"Our mission is to become the world's largest online home improvement retailer," remarked Home Depot Direct President Harvey F. Seegers.

According to DMNews, Home Depots recently announced it plans to double its online business each year for the next five years with technological advances including:

  • Expertise on demand with videos - soon to be sold on a subscription basis
  • Virtual product demonstration that provides real-time configuration of products being viewed
  • Remote diagnostics so customers can set or unset home security systems, turn on indoor or outdoor lights, even turn off the sprinkler system from
  • Handling shopping and transactions in 20 languages

Saturday, January 21, 2006

Marketing with RSS

Is RSS changing the way marketers reach target audiences? It appears so.

RSS allows every visitor to subscribe and receive updates on items that interest them. For marketing professionals, that means providing information to potential customers without knowing a thing about them including what it is about your business that interests them - a definite change in target marketing based on consumer research.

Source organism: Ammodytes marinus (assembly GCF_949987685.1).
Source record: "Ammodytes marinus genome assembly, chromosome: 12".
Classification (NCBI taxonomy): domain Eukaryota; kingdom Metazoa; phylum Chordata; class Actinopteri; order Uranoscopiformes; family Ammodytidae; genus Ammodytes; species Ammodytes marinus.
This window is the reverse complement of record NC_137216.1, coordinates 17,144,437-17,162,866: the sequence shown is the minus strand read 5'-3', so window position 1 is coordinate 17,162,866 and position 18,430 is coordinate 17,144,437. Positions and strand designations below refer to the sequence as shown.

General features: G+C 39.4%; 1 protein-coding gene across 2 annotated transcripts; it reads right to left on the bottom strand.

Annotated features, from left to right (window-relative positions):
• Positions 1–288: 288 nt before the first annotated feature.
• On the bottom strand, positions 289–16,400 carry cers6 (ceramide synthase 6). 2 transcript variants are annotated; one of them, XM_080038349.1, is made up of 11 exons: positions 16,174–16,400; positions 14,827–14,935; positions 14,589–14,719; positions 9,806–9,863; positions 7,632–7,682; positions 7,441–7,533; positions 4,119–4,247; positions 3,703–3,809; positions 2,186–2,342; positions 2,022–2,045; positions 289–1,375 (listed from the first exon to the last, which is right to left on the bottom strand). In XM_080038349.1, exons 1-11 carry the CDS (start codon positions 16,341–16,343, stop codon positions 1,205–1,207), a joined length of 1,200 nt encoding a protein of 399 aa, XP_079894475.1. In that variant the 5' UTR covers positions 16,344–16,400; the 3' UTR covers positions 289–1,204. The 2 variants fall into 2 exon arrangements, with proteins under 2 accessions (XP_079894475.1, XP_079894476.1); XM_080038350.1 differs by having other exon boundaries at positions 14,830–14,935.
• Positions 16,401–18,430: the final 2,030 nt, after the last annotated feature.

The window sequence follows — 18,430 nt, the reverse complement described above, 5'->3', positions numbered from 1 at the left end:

As Greg Sterling posted on MarketingShift, "Eventually RSS will be entirely mainstream, driven by consumer usage of newsreaders and other personalization tools (e.g., Firefox, MyYahoo, MyMSN). Content providers and marketers will need a simple way to adopt RSS distribution to connect with those users. Indeed, for marketers, the potential and promise of RSS is the elusive goal of one-to-one marketing."

MarketingShift's interview with Marc Clarson, CEO of SimpleFeed, provides good insight on the complexities of implementing RSS feeds for marketing and information on the company for those looking to outsource.

Two key points to note:
  • There is a need for personalization (multiple feeds) and it's hard to do. Too many can be overwhelming to viewers and an in house staff.